Friday, April 1, 2011


April made her grand entrance under a blue-sky canopy amid a wealth of sunshine—slipping in like a shining-faced ingénue in a diaphanous green gown. 

When April arrives there’s no doubt the seasonal corner has been turned, no question that spring has come with irrefutable certainty. Every soft breeze is laden with the unmistakable message—a vernal richness of leavened earth and quickened sap. The heady air carries the fecund energy of woods and wetlands, streams and meadows miraculously rejuvenated by warming sun. Each drawn breath seems sweetened by the burgeoning season. 

Spring ephemerals are starting to bloom—delicate flowers in pastel shades straight from a childhood Easter basket. 

Buds have appeared on almost every woody plant, from lilacs to maples, honeysuckle to hackberry. Forsythia blooms gleam their gold. Grass glows in brilliant emerald, while willows turn an electric yellow, as if taking a direct charge from the midday sun. Soon many of those buds will flower, while others—tiny, tight curls of new leaves—will unfurl and grow rapidly, almost before our eyes. The distant view through a woods will foreshorten as the field-of-view closes in, drawn into an ever-smaller circle. 

April brings resurrection—stirring life that reawakens, emerges, renews, begins. The revivifying earth is thus a verification of hope and a symbol of promise that seeds our belief in a truth eternal. 

What a lovely, wonderful, glorious day to be an April fool!


KGMom said...

You don't ascribe to T. S. Eliot's line that "April is the cruelest month of all"?

I certainly hope that April will bring some warmth. This has been thus far a cold miserable dreary spring. My fear, of course, is that the weather will suddenly rush headlong into summer, and we will miss those gentle breezes, with all their messages, of which you speak

Grizz………… said...


Nope, not at all. I agree with Jesse Stuart in “Hold April”:

Hold on to April; never let her pass!
Another year before she comes again
To bring us wind as clean as polished glass
And apple blossoms in soft, silver rain.

Hold April when there’s music in the air,
When life is resurrected like a dream,
When wild birds sing up flights of windy stair
And bees love alder blossoms by the stream.

* * * * * * * * *

April is one of my two favorite months of the year—the other being May. April cruel? On the contrary! I adore what Hal Borland said…that "April is a promise that May is bound to keep." April is the year's gift and blessing.

Gail said...


speaking of eloquent is the way you wrote of April's promise. Some words I must look up as their meaning is not in my realm although in context I know intuitively they are words of great compliment. Our 1st day of April was laden with big wet snow flakes and bouts of cold pouring rain - our wood stove is ablaze to keep out the chill - and yet the forsythia are golden, the grass is brightening, my butterfly bush and my lilac bush have buds - so through the big wet snow flakes and beyond the cold rain there is Spring holding firm. Thank you so much for your gifted writing that captures nature so eloquently and naturally.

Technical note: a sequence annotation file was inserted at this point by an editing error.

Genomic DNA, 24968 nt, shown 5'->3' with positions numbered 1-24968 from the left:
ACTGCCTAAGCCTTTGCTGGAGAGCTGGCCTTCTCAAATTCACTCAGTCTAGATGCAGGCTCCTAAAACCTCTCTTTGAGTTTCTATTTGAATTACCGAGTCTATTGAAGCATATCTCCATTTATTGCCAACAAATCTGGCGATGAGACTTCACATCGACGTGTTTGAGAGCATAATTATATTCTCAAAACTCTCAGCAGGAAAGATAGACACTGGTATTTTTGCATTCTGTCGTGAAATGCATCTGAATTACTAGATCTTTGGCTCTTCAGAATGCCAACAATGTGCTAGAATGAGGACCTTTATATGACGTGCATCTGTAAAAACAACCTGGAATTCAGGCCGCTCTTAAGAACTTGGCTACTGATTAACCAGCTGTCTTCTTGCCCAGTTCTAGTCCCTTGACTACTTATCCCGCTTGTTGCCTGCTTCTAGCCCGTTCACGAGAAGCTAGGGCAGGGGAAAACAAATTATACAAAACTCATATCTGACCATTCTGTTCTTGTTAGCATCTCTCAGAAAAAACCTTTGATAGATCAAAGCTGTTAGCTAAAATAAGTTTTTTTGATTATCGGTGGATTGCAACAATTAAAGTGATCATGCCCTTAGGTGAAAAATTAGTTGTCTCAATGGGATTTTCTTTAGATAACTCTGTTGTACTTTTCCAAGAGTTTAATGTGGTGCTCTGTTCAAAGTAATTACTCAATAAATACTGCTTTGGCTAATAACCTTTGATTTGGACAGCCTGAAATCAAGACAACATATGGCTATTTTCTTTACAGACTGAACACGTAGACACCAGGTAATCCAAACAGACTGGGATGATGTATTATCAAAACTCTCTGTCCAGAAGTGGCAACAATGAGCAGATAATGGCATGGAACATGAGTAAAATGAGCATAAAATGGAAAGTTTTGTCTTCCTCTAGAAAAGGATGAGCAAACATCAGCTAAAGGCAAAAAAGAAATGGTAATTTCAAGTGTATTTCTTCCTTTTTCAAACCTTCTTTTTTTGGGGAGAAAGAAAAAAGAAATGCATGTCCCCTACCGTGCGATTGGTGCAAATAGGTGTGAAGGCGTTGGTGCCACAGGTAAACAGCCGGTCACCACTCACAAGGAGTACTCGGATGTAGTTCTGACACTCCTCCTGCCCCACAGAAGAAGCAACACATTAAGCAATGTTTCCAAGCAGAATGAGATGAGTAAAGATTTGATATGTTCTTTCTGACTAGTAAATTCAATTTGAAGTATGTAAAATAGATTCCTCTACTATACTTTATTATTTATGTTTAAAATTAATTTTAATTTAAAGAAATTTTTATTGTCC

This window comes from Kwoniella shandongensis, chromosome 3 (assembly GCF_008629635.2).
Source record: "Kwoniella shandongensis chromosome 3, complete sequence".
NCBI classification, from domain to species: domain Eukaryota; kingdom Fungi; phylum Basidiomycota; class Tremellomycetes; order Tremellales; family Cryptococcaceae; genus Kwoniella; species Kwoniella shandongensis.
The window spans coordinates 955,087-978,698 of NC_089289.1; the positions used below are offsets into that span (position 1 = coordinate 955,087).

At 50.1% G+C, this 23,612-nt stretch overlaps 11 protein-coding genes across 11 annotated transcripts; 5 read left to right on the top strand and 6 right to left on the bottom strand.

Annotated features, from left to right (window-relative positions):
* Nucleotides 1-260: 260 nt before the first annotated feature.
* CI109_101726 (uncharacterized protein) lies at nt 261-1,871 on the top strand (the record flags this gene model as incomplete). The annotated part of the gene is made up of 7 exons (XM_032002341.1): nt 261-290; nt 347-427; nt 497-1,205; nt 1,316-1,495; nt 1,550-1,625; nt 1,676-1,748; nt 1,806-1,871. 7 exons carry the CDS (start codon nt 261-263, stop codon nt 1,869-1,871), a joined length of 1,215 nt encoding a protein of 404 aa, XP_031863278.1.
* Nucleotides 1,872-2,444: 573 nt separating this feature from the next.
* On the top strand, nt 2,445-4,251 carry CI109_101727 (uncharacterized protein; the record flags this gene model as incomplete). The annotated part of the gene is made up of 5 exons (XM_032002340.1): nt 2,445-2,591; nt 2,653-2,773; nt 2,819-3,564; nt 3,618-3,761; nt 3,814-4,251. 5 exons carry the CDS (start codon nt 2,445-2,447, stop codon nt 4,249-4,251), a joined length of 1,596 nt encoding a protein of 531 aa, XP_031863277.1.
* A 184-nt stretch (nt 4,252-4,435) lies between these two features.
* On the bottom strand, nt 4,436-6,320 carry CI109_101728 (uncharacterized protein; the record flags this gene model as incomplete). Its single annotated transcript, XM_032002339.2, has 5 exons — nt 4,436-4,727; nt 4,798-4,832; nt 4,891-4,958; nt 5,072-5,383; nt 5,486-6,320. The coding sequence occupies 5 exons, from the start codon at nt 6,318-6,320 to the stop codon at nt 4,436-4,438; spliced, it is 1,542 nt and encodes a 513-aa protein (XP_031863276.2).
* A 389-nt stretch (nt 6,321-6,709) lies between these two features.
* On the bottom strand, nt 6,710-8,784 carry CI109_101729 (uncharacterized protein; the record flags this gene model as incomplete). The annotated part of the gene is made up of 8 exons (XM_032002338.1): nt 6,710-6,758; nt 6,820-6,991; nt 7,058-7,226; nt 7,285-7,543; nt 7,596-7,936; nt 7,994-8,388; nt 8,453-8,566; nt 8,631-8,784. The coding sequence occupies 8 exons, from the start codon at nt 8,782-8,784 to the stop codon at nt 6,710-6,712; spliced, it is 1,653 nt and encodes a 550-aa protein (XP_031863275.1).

Love to you

Grizz………… said...


The nice day I wrote about earlier finally clouded up in late afternoon, and about 9:00 p.m. tonight we had a brief rain. It's cool and damp out (just came in from taking Moon out before I head to bed) but still a fine day to kick off April.

Sorry to hear you had snow, but I know the fire in the woodstove feels great—and I almost envy you that cheery blaze.

Don't sweat the words. I look words up all the time. I don't write to impress anyone with my vocabulary…but to tell them a story; to reach off the page or screen and pull them into the tale or scene, make them feel and see and hear the world and place—the situation—I'm relating. Words are just tools, part of the alchemy to make the magic work.

Tramp said...

Your description of your first of April is so much like what I saw in my granddaughter today. Just short of her first birthday she is a wonderful compliment to the burgeoning spring. The first steps, the first words; so much to observe and delight in.

Grizz………… said...


What a lovely comparison—and so apt. And what a wonderful season for granddaughters and grandfathers!

giggles said...

Spring beauties.... spring IS springing forth!!!!! You're no fool. This I know to be true.... Enjoy the season!

Grizz………… said...


Nice day here, though tomorrow, when I might be able to sneak away for a few hours outdoors, we're supposed to have rain. On the other hand, what would spring be without rain?

I am a fool for April, and May…and this whole glorious season.

Jain said...

I enjoyed your opening sentence, Grizz.
Spring Beauties are still in tight buds here and I'm told many flowers are in full bloom in Columbus, just 30 miles south. Sometimes Ohio feels like Texas to me in terms of expanse, such huge differences over the miles.

Grizz………… said...


Late this afternoon, as I was returning home, I drove along a narrow, heavily-wooded backroad that overlooks the river, but is a bit upstream from the cottage. Nice loamy banks along the way; great wildflower habitat. Not a spring beauty was in sight…but a few Virginia bluebells were up and all but opened. It should have been the other way around—beauties before bluebells. But that's Ohio, I guess. You don't have to drive far to encounter different blooming cycles, little mini-regions or isolated habitats where something that isn't in bloom just up the road is going like crazy. Sure, there's a big difference between the Ohio River hill country and the Lake Erie shores…but you often don't have to cross a county line to find real differences, as well.

BTW, I saw my first warbler of the season this morning as I was eating breakfast, a male "butter butt" that spent only a moment poking around the feeders and such in the big box elder by the entryway door.